Come along with me on my kayak as I paddle around Fisheating Creek in Central Florida. I set out at 9am on the first day of summer. The heat and humidity are near intolerable, however, I am determined to find an interesting composition. Due to weeks of rain, the water levels are high and the sounds of nature make the trip a bit more pleasant. Gators are plentiful and their mating season is in full swing. In the end, I find a nice spot along the shore where I get out and explore Fisheating Creek by foot.
The entire video was filmed using a GoPro mounted to my kayak.


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History of Fisheating Creek:
The name Fisheating Creek is derived from the Creek Thlothlopopka-hatchee meaning “the creek where fish are eaten.” Early inhabitants, known as the Belle Glade people, began building mounds and other earthworks along the banks of Fisheating Creek between 1000 and 500 BCE. They subsisted by netting fish and harvesting turtles, snakes, and alligators. For these early people the creek was also a canoe highway leading to Lake Okeechobee and its resources to the east and other settlements to the west.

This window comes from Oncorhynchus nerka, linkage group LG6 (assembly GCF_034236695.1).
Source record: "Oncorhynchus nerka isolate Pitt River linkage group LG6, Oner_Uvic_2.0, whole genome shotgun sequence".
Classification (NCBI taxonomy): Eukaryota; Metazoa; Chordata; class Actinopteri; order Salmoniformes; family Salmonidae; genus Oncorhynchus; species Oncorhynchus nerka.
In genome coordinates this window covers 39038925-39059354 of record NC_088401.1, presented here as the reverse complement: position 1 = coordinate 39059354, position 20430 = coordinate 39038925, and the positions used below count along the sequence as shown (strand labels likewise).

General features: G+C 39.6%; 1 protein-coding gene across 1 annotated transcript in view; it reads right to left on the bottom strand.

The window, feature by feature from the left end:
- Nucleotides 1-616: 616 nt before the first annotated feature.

Much of the land surrounding the creek came to be owned by the Lykes Brothers. The Lykes family prohibited development along the creek and ran a campground and a canoeing concession at Palmdale. Eventually they closed the area in 1989, and following a protracted legal battle, the State of Florida purchased an 18,272 acre corridor along the creek which became the Fisheating Creek Wildlife Management Area (WMA).


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